Scientists from CalTech University have set a new world record for data transfer, after they successfully reached a combined rate of 186 GB/s, in both direction. Their work was presented at the recent SuperComputing 2011 (SC11) conference in Seattle.
To put things into perspective 186 GBps would roughly mean 100,000 transferred Blue Ray disks in a single day, or you could use it to download the current version of the Internet in 1,3 years – the type of speed which can only be tracked by the highest quality network performance monitor. This extraordinary advancement will pave the way for the next generation of high-tech optical fiber networks, capable of transfering high volumes of information across oceans and continents.
The researchers used a 100-GB/s network circuit between University of Victoria Computing Centre located in Victoria, British Columbia, and the Washington State Convention Centre in Seattle, all set up by Canada’s Advanced Research and Innovation Network (CANARIE) and BCNET, a non-profit, shared IT services organization. Using this high-tech network array, the researchers were able to achieve a staggering efficiency – data was transferred at a constant rate of 98 Gbps.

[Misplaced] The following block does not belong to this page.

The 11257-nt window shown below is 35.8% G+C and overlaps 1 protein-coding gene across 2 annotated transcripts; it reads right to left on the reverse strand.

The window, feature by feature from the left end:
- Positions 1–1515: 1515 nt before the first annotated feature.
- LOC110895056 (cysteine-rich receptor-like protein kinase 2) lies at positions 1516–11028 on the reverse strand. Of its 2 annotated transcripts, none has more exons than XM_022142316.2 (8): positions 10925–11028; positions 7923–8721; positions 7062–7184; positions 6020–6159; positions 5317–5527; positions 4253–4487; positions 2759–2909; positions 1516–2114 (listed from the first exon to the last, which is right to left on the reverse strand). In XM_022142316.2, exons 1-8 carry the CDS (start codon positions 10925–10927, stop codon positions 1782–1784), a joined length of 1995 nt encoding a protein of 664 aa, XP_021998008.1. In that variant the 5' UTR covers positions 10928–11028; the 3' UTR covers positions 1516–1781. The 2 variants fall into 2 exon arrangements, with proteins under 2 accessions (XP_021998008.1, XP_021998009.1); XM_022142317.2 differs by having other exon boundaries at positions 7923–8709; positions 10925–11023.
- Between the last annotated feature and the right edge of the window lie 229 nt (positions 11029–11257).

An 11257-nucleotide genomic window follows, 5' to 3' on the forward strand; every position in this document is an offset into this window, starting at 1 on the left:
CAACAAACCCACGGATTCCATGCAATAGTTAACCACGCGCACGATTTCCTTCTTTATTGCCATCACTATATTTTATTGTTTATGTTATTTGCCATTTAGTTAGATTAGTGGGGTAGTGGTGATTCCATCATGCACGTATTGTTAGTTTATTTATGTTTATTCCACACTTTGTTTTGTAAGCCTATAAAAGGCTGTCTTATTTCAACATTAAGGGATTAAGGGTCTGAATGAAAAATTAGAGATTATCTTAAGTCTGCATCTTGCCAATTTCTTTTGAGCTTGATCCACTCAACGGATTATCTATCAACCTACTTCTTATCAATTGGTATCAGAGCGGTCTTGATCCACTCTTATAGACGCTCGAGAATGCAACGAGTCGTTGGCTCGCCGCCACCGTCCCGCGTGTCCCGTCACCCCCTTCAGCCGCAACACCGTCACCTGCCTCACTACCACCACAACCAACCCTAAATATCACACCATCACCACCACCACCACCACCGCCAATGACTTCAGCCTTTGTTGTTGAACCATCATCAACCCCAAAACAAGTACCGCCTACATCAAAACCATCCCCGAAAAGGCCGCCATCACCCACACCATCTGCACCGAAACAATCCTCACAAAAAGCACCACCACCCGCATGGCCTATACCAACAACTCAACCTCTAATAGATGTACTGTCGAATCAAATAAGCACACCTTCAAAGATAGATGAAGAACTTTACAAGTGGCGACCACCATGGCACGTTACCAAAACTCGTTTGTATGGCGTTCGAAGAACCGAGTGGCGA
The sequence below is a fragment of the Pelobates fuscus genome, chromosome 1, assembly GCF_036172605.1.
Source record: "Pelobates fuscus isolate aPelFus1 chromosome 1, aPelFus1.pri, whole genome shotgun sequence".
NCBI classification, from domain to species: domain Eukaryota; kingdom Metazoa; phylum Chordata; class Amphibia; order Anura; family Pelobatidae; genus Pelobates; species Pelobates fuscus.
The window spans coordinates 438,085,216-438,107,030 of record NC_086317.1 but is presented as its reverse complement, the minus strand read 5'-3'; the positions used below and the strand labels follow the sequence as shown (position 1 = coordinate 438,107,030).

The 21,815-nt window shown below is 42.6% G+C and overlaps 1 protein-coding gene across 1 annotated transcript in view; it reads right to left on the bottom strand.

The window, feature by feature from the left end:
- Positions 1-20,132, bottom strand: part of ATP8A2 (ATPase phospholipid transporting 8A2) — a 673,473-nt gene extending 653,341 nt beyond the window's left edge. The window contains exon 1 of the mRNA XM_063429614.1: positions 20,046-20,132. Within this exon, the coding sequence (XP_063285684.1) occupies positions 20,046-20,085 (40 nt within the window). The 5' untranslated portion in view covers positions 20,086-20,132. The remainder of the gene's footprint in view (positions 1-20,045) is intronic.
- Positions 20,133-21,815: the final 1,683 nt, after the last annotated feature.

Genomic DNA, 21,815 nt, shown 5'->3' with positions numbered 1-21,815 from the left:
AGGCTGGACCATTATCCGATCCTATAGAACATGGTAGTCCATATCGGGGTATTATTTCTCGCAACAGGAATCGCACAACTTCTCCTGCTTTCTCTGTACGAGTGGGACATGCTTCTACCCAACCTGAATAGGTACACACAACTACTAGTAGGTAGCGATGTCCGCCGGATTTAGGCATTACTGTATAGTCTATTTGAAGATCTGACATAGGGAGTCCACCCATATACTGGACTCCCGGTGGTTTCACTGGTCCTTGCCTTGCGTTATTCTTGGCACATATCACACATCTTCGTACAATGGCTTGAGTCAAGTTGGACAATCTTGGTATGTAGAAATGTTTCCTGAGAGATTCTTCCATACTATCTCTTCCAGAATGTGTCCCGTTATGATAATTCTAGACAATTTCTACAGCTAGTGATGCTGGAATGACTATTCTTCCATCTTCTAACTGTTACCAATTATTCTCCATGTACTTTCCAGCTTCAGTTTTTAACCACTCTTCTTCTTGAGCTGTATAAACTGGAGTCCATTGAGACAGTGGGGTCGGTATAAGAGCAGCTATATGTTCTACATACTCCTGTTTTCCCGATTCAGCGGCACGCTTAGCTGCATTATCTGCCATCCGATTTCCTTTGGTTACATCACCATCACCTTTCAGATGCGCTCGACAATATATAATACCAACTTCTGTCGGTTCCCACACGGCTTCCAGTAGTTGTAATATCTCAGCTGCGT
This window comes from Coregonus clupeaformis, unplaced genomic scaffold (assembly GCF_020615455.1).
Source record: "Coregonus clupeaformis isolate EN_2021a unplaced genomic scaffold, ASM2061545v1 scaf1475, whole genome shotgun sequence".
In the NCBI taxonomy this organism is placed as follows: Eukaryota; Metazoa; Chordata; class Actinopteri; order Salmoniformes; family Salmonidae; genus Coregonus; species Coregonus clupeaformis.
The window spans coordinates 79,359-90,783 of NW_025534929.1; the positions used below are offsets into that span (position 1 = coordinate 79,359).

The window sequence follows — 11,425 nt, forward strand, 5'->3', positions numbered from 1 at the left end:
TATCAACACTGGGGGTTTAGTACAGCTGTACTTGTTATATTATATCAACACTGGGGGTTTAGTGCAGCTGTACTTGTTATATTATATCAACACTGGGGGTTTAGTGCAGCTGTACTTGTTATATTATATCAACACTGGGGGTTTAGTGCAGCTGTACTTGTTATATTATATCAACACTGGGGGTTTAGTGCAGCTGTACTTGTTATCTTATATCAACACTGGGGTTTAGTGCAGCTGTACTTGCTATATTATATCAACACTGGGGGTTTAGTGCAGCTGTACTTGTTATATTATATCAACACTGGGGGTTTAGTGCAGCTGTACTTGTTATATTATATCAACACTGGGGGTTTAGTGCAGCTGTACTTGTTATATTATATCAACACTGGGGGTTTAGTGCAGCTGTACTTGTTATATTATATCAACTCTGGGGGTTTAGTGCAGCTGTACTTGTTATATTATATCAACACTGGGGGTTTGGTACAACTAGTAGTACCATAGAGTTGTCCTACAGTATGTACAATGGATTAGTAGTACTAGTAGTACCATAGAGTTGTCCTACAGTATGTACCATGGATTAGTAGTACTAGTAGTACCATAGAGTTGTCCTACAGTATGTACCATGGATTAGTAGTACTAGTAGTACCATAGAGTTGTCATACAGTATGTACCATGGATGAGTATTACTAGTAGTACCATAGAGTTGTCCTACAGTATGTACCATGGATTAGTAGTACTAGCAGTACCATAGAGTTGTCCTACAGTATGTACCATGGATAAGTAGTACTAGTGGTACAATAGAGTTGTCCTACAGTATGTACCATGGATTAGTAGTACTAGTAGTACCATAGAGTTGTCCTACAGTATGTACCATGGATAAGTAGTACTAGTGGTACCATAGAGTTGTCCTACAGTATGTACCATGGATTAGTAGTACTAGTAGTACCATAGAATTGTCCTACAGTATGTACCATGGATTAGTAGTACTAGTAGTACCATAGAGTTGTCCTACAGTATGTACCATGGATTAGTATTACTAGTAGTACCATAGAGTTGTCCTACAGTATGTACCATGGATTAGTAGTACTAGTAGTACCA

When the researchers opted for a simultaneous data rate, in both directions, they successfully managed to reach a sustained two-way data rate of 186 Gbps between the two data centers – a new world record.
“Our group and its partners are showing how massive amounts of data will be handled and transported in the future,” says Harvey Newman, professor of phsycis at California Institute of Technology (Caltech) and head of the high-energy physics (HEP) team.
“Having these tools in our hands allows us to engage in realizable visions others do not have. We can see a clear path to a future others cannot yet imagine with any confidence.”
But why is this important for me, the average internet flicking Joe whose monthly bandwidth amounts to a few iTunes albums and some Netflix streaming?
Well, high transfer rates is of capital importance for researchers today, especially those working at the CERN experiment. So far, more than 100 petabytes (100,000 terabytes) of data have been processed, distributed, and analyzed using a global grid of 300 computing and storage facilities located at laboratories and universities around the world, and these figures are only set to increase tenfold as new particle collision data needs to be crunched in the future.
“Enabling scientists anywhere in the world to work on the LHC data is a key objective, bringing the best minds together to work on the mysteries of the universe,” says David Foster, the deputy IT department head at CERN.
“The 100-Gbps demonstration at SC11 is pushing the limits of network technology by showing that it is possible to transfer petascale particle physics data in a matter of hours to anywhere around the world,” adds Randall Sobie, a research scientist at the Institute of Particle Physics in Canada and team member.
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